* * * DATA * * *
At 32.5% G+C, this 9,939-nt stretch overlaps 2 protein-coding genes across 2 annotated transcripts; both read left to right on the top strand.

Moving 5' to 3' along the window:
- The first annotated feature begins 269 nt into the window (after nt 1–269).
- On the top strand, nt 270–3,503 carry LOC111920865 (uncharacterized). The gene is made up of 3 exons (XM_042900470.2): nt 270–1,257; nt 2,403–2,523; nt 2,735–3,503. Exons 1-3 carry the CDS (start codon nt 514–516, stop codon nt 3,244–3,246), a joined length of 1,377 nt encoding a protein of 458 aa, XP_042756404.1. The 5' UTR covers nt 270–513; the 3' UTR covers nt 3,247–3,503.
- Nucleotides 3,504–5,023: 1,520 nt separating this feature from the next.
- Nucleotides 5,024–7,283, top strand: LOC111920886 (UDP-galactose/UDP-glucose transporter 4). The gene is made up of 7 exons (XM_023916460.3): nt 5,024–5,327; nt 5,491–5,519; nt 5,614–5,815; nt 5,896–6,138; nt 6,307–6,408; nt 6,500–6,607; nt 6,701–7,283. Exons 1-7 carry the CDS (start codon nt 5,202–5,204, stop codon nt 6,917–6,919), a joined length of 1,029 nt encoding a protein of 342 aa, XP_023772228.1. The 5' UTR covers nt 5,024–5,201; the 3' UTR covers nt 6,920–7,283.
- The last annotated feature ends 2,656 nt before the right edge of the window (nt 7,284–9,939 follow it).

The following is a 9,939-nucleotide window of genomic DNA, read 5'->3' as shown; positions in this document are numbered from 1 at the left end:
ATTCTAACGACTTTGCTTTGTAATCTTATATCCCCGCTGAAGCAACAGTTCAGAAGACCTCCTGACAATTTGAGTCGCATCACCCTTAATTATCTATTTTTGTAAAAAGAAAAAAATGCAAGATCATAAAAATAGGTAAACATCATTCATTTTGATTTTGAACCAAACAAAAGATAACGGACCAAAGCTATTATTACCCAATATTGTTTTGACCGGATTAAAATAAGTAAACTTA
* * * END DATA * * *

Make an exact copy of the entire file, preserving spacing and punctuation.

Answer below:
At 32.5% G+C, this 9,939-nt stretch overlaps 2 protein-coding genes across 2 annotated transcripts; both read left to right on the top strand.

Moving 5' to 3' along the window:
- The first annotated feature begins 269 nt into the window (after nt 1–269).
- On the top strand, nt 270–3,503 carry LOC111920865 (uncharacterized). The gene is made up of 3 exons (XM_042900470.2): nt 270–1,257; nt 2,403–2,523; nt 2,735–3,503. Exons 1-3 carry the CDS (start codon nt 514–516, stop codon nt 3,244–3,246), a joined length of 1,377 nt encoding a protein of 458 aa, XP_042756404.1. The 5' UTR covers nt 270–513; the 3' UTR covers nt 3,247–3,503.
- Nucleotides 3,504–5,023: 1,520 nt separating this feature from the next.
- Nucleotides 5,024–7,283, top strand: LOC111920886 (UDP-galactose/UDP-glucose transporter 4). The gene is made up of 7 exons (XM_023916460.3): nt 5,024–5,327; nt 5,491–5,519; nt 5,614–5,815; nt 5,896–6,138; nt 6,307–6,408; nt 6,500–6,607; nt 6,701–7,283. Exons 1-7 carry the CDS (start codon nt 5,202–5,204, stop codon nt 6,917–6,919), a joined length of 1,029 nt encoding a protein of 342 aa, XP_023772228.1. The 5' UTR covers nt 5,024–5,201; the 3' UTR covers nt 6,920–7,283.
- The last annotated feature ends 2,656 nt before the right edge of the window (nt 7,284–9,939 follow it).

The following is a 9,939-nucleotide window of genomic DNA, read 5'->3' as shown; positions in this document are numbered from 1 at the left end:
ATTCTAACGACTTTGCTTTGTAATCTTATATCCCCGCTGAAGCAACAGTTCAGAAGACCTCCTGACAATTTGAGTCGCATCACCCTTAATTATCTATTTTTGTAAAAAGAAAAAAATGCAAGATCATAAAAATAGGTAAACATCATTCATTTTGATTTTGAACCAAACAAAAGATAACGGACCAAAGCTATTATTACCCAATATTGTTTTGACCGGATTAAAATAAGTAAACTTA